Political Systems: About Economic and Political Systems

The present site aspires to be a short but encompassing description of different political systems. There are many ways to define what a political system is, including a group of institutions such as political parties or other organizations, the members within any of those institutions can be considered themselves a political systems. Here, however, we are going to focus on economic and political systems as form of government. In a very general manner, any political system can be pigeonholed in a category in between two opposite ends of a spectrum that goes from left (communism) to right (fascism). The political system of Germany during the third reich, for instance, was a fascist dictatorship.

Some systems enjoyed a period of supremacy, sometimes a lengthy one, before fading and becoming part of history books, or went on to maintain a purely nominal status. Feudalism for example, part of a class of economic and political systems, lasted over 500 hundred years, but it became extinct in the 15th century. Monarchy, on the other hand, still exists to this very day, but it has been abolished in all but name, with kings, queens and princes being a sort of ornamental figures, still delighting in the life of leisure they have always been accustomed to, without any real powers or duties beyond those of protocol. The only states that still retain an acting monarch are Brunei, Oman, Qatar, Saudi Arabia, Swaziland, and arguably Vatican City. Arguably because the Vatican is actually a theocracy.

Although some monarchies were held by the grace of God, in theocracy a deity is recognized as the actual ruler, who has to obviously be represented by a human agent that is allegedly guided by the divinity. The Vatican is a formally recognized state, headed by the pope. As opposed to kings, popes are elected monarchs (albeit elected by cardinals and not by citizens of the Vatican), since in good theory they should not leave succession. This type of government may seem anachronistic to some, and even some states, like the USA political system, have supported the principle of separation of church and state. Ironically, one of the USA political system’s greatest allies, the state of Israel, is sometimes accused of being a theocracy, although this is debatable.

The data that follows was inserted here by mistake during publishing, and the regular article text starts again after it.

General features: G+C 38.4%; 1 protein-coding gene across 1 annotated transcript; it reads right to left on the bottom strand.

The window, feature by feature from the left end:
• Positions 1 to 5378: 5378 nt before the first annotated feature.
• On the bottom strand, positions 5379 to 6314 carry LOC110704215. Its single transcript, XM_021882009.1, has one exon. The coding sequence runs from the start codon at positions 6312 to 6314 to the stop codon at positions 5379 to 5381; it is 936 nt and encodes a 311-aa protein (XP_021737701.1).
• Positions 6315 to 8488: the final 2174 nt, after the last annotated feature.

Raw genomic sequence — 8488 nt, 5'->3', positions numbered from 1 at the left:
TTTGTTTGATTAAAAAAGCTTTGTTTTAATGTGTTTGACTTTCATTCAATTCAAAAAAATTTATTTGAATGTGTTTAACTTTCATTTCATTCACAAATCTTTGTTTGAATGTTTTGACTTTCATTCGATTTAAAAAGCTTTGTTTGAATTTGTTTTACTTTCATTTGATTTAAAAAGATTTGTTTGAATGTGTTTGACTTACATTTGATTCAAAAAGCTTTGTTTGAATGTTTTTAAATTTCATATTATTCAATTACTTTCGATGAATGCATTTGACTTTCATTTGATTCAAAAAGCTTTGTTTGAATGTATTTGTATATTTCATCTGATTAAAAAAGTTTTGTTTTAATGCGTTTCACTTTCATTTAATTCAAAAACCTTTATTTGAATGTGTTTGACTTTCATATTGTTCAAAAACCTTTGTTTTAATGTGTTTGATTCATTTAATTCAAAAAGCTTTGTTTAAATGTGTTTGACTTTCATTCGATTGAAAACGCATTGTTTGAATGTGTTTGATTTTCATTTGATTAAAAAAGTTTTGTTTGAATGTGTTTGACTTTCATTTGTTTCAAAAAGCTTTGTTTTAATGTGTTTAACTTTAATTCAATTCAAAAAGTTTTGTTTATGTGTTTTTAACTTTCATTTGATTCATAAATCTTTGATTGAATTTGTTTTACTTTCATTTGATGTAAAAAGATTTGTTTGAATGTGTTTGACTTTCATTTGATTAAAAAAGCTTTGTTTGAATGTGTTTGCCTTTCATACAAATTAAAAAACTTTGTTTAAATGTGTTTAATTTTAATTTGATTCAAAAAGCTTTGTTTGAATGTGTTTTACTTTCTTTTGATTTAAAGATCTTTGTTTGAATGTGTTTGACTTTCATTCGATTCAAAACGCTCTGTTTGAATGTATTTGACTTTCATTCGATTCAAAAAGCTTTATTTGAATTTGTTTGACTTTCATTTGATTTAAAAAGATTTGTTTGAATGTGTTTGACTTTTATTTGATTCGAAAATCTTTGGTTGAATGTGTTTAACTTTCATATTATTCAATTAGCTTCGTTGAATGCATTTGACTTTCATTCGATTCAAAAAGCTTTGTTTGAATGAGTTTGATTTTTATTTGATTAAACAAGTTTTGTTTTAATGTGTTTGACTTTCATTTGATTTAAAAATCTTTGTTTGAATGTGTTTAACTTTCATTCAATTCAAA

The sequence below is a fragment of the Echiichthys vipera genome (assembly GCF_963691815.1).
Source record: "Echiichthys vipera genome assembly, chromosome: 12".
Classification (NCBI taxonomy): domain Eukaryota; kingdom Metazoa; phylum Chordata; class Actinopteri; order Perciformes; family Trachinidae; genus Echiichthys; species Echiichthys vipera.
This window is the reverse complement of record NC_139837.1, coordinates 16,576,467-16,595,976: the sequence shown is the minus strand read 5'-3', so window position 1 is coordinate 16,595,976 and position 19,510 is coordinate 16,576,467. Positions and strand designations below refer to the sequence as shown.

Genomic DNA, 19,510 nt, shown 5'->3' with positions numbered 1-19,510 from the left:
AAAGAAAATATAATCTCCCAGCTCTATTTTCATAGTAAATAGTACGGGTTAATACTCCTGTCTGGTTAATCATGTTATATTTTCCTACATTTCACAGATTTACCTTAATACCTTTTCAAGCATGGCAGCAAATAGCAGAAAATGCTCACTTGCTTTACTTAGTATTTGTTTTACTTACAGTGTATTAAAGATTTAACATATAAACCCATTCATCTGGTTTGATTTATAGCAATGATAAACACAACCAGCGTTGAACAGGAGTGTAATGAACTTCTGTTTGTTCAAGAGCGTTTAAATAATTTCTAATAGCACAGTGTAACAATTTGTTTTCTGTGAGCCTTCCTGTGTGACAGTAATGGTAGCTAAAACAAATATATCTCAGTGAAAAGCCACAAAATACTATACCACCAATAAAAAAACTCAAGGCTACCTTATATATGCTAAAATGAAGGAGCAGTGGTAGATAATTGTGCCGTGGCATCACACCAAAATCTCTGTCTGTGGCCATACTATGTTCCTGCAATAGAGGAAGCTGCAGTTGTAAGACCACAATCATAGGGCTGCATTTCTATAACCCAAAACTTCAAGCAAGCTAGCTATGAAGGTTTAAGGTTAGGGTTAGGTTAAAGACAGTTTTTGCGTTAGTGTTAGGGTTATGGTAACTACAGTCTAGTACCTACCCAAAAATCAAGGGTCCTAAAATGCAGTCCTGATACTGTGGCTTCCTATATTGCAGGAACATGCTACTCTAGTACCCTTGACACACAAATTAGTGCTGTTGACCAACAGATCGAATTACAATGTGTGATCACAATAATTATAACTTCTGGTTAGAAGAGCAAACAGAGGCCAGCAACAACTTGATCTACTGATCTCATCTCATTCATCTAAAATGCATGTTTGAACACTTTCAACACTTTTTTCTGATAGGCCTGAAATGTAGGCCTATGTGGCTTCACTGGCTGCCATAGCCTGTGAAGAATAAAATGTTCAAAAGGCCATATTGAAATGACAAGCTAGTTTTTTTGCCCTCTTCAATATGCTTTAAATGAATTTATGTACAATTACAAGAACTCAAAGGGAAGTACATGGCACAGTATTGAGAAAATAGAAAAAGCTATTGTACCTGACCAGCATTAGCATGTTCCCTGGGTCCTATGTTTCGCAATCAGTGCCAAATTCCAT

One of the oldest forms of government, that differs in many aspects from monarchy and theocracy, is democracy. One of those differences is that the civil ruler is elected by the majority of the people through a voting system. Also, the president is not an absolute ruler, having to rely and answer to judicial, executive and legislative branches. Furthermore, a president only serves for a limited amount of time, and for life. When this happens, the political system becomes a dictatorship, and the ruler a dictator or autocrat, though he or she may choose to continue to use the title of president, as did Fidel Castro in Cuba.

Cuba, by the way, is one of the states where the political system of communism is still the ruling government form. Communism has come into conflict with democracy and capitalism and monarchy many times. This illustrates how while some systems share some common ground like socialism and communism, others are mutually exclusive, such as monarchy and republic. It is the purpose of this website look a bit deeper into several political systems and compare and contrast them in order to find out have they have affected our current world and its many societies.